They've Been Warned: Some Insist on Riding Out Irma at Home - NBC Bay Area
After Irma

After Irma

Complete coverage of Hurricane Irma, a monster storm that struck Florida

They've Been Warned: Some Insist on Riding Out Irma at Home

While many of the state's poor have little choice but to stay put at home or head to a shelter, some people who can choose are opting to ride the storm out rather than risk driving hundreds of miles north with no sure source of gasoline or accommodations



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    Carl Roberts has Chinese food, a case of water and a million-dollar view in his 17th floor Gulf front condo — all he needs, he says, to weather the massive storm coming straight at him.

    Authorities have beseeched more than 6 million people in Florida and Georgia to evacuate before Hurricane Irma's storm surge and fierce winds make it impossible to flee or be rescued. Many are staying nevertheless, even boasting about surviving Camille, Andrew, Katrina and other storms.

    "No. 1, I don't have anywhere to go," said Roberts, an attorney. "And I'm on the 17th floor. I have security shutters, so I should be quite safe here."

    Mandatory evacuation orders apply to all barrier islands around South Florida, including Redington Shores, where Roberts' condo complex towers over a narrow reach of sand. The entire Florida Keys were supposed to be emptied. Firefighters went door to door in mobile home parks, urging residents to get out.

    People who refused to evacuate were not being arrested, but were told they wouldn't be rescued once the storm arrives.

    "You can call, but we're not coming," Pinellas Sheriff Bob Gualtieri said.

    Carol Walterson Stroud figured Irma would turn elsewhere at first. Then, she didn't evacuate Key West because she's a nervous wreck driving alone, and her husband — "a hard-headed conch" — wouldn't leave.

    So as Irma's winds and rain began to lash Florida's southernmost city, she hunkered in a borrowed apartment in the senior center where her husband Tim works, along with their granddaughter Sierra Costello, and dog Rocky. Her daughter, Breanna Vaughn, refused to leave her animals in her home a few blocks away.

    "I'm afraid," Stroud acknowledged. "Tonight, I'm sweating. Tonight, I'm scared to death."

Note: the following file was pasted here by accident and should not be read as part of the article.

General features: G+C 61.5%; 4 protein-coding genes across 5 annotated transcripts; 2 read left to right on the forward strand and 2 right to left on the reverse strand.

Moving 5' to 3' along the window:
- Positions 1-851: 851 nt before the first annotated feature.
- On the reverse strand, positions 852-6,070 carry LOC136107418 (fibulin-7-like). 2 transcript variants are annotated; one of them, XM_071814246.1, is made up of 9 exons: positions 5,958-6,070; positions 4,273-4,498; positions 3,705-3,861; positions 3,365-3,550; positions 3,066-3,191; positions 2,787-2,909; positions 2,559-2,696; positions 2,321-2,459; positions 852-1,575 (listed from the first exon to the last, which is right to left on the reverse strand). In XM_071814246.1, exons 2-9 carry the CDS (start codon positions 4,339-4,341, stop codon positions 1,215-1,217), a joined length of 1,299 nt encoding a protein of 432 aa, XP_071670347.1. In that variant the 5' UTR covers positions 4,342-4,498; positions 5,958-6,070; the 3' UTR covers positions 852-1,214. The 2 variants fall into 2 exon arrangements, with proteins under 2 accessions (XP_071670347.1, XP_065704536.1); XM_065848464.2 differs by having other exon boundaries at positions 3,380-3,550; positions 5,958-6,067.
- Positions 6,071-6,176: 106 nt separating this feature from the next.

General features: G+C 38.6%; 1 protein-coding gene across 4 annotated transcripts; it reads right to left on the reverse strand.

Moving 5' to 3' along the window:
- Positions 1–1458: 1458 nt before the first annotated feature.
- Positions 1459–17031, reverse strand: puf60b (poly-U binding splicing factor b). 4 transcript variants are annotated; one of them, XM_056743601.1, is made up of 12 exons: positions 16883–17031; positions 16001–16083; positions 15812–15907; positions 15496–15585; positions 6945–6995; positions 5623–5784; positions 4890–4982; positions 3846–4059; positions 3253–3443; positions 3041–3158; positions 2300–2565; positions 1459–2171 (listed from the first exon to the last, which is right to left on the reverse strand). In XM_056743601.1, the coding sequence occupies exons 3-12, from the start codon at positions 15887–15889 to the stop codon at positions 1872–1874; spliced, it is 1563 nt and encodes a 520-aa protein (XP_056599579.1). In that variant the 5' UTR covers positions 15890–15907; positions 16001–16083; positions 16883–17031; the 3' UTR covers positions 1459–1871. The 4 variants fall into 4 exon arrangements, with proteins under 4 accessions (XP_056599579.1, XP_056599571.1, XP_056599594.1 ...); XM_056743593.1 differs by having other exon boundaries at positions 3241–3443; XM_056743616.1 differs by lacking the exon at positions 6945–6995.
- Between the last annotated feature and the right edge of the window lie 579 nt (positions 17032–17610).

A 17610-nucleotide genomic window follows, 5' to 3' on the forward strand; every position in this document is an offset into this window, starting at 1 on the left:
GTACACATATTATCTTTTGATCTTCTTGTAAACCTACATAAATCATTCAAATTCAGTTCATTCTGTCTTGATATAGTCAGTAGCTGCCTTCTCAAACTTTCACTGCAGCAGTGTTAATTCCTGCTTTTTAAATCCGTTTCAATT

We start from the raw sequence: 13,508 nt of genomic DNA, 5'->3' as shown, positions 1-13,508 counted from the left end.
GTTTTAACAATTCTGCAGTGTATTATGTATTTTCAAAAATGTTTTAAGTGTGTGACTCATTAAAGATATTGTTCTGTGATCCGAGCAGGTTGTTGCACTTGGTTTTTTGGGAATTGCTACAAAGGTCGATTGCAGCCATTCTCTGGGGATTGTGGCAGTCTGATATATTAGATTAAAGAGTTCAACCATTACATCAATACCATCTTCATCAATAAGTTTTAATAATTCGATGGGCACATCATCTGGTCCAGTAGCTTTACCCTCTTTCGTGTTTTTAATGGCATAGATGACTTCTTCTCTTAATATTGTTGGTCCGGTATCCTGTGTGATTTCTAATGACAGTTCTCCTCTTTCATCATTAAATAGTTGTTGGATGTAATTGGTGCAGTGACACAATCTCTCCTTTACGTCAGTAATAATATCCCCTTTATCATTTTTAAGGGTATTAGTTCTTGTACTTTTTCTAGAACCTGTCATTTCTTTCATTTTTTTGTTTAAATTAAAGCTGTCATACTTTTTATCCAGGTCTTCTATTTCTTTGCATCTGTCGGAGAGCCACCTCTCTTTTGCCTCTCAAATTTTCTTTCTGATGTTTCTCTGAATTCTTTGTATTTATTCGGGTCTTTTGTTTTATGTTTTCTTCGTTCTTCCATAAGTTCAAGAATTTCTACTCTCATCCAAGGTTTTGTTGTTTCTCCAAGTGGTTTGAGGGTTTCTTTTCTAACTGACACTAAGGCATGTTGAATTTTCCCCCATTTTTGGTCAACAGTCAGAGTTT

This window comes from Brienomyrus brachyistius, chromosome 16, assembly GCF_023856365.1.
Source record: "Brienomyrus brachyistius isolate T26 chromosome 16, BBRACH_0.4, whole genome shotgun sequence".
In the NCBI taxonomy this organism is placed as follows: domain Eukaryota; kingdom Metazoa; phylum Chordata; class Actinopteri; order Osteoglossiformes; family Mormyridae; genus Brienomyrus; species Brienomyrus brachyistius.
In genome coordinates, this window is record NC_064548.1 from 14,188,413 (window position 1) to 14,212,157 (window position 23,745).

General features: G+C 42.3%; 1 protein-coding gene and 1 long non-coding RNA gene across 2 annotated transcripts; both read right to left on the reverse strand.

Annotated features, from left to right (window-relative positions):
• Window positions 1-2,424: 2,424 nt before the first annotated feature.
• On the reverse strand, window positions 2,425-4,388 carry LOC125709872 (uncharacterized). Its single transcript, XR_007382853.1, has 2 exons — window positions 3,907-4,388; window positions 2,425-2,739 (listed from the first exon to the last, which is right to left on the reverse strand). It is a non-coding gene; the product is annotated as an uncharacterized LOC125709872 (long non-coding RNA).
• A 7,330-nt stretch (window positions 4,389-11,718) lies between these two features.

Many poor people had few options. People with more resources didn't want to stay in crowded sheltrs, or risk driving hundreds of miles north.

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    "If you drive to Atlanta or Tallahassee, you're risking running out of gas and being in your car in a Category 4 hurricane," said Michel Polette, who lives in Miami Beach.

    Mobile home parks were subject to mandatory evacuation orders, be they inland or near water, but even there, people stayed put.

    "I'm not going anywhere," said Laurie Mastropaolo, 56, at the Treasure Village Mobile Home Park in St. Petersburg. Her T-shirt, with a photo of "Grumpy Cat," said, "This is my happy face."

    Mastropaolo said she weathered Sandy and other storms on Long Island, and wasn't convinced she had to leave, even after projections moved Irma's most deadly winds from Florida's east coast to the west.

    "If I lived in Miami, I'd be outta there," said Mastropaolo. "I'll wait till the last minute. I'm not going to get on the road with the crazy people."

    Roger Schwartz, 75, figures several hundred of his mostly retired neighbors were riding out the storm at the sprawling Gulfstream Harbor community of some 800 mobile homes.

    "We may be sorry, I hope we're not," said Schwartz, who was staying inside with his wife; his 50-year-old son, Jeff; and their cat, Mr. Murphy. If the wind starts ripping off their roof, they can squeeze into a crawl space underneath, he said.

    "I'd rather take the chance and be here, maybe get out and help other people around here," he said. "People in their neighborhood are pretty good darn good here."

    A survey of survivors to see why they fled or stayed put produced unexpected results, according to a study published by the American Meteorological Society this year.

    "Those who stayed and who were under mandatory evacuation, they had more dependable social networks than those who evacuated," said Jennifer Collins, one of the University of South Florida researchers. "Their neighborhoods and local communities — they felt very comfortable to hunker down with them."

    That would include the regulars at Mac's Club Deuce, the most infamous South Beach dive bar, where people were tossing back drinks, shooting pool and playing the jukebox Saturday. Clouds of cigarette smoke floated in the air as Kathleen Paca, 56, was perched on a stool. She had just spray painted "We're Open Irma" on the plywood covering the bar's windows, covering the same defiant statement about "Wilma" in 2005.

    "It's not going to be that bad," she said. "I'm on the second floor and have impact windows. I've thrown coconuts at my windows and they don't break."

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    Others cited special circumstances, like pregnancy, for defying evacuation orders.

    Hurricane Andrew badly damaged the Miami neighborhood of Stefani Travieso, 22. Now she's eight months pregnant and her doctor told her to stay in a place where she feels comfortable and safe. Because the roof was replaced after Andrew along with storm windows and a backup generator, she's not moving.

    "If I wasn't pregnant, I'd be in the car headed north with my dog and my husband," she said.